In a closely related argument, Young contended that "occurrence" should be interpreted to include the exposure of the property to a hazardous condition during the policy period. He contends that the Blooms' property was exposed to the faulty gas grill, a continuous hazardous condition, during the policy period. This theory has been nearly uniformly rejected by the New York courts. In Van Wyck, the court stated that the coverage did not:
include mere exposure to 'conditions' existent during the policy period, but rather focuses on the 'result' in 'bodily injury' during the policy period. It therefore appears to indicate that coverage is not upon the act or conditions during the period of existence of the policy which might give rise to ultimate liability, but rather upon the 'result' thereof taking place during said policy period of existence.
115 Misc.2d at 450, 454 N.Y.S.2d at 269. Similarly, in Acorn Ponds, Inc. v. Hartford Ins. Co., 105 A.D.2d 723, 481 N.Y.S.2d 392 (N.Y.App.Div.1984), the court construed a policy containing an identical "completed operations hazard" provision and found that it insured a contractor "against accidents which might occur during the policy period but not after completion of the project, at which point general liability no longer provides coverage." Id. at 724, 481 N.Y.S.2d at 394. In American Motorists Ins. Co. v. E.R. Squibb & Sons, Inc., 95 Misc.2d 222, 224, 406 N.Y.S.2d 658, 660 (N.Y.Sup.Ct.1978), the court held that "it is the result which is keyed to the policy period, and not the accident or exposure" to ultimate liability.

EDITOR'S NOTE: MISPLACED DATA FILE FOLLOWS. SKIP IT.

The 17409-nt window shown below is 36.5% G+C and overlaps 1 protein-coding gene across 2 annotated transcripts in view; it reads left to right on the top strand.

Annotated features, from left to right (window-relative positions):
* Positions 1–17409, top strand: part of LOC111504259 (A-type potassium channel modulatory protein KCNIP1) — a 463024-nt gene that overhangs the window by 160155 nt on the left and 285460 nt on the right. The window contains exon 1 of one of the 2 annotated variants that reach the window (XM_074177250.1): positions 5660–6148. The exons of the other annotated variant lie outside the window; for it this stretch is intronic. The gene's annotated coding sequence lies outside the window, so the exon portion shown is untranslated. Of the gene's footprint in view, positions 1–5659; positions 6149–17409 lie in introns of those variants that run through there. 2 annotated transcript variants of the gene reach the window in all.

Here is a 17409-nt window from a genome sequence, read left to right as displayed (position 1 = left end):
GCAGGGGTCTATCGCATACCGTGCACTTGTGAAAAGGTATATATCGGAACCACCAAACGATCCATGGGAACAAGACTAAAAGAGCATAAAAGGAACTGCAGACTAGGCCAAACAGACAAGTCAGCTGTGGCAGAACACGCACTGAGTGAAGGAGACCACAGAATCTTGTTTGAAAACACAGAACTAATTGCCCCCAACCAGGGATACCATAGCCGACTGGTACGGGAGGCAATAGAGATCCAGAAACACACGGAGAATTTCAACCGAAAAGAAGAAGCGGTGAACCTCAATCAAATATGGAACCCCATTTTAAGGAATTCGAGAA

Of course, the insurance policies under review in Acorn Ponds and American Motorists defined "occurrence" with the limiting phrase "during the policy period," unlike the INA policy here and the policy in Van Wyck. This does not require a different result, however. The definition of "property damage" in the INA policy did state that it covered injury occurring "during the policy period." As in Van Wyck, this unambiguously apprised Young that coverage extended only to losses during the policy period.
Cases involving exposure to harmful chemicals during the policy period are inapplicable. See Allstate Ins. Co. v. Colonial Realty Co., 121 Misc.2d 640, 468 N.Y.S.2d 800 (N.Y.Sup.Ct.1983) and Keene v. Insurance Co. of N. Am., 667 F.2d 1034 (D.C. Cir. 1981), cert. denied, 455 U.S. 1007, 102 S. Ct. 1644, 71 L. Ed. 2d 875 (1982), on which it relied. There the courts concluded that the exposure to chemicals and asbestos could be deemed an "injury" under the policy, even though the outward signs of that injury did not appear until after the policy had expired. The rationale in these cases, that the exposure had resulted in injury even though that injury was not readily apparent, is inapplicable to a case where no injury from the alleged faulty installation of the gas grill occurred during the policy period.
Under New York law, since the property damage occurred after the expiration of the insurance policy, INA had no duty to provide a defense or coverage to Young in the suit against him.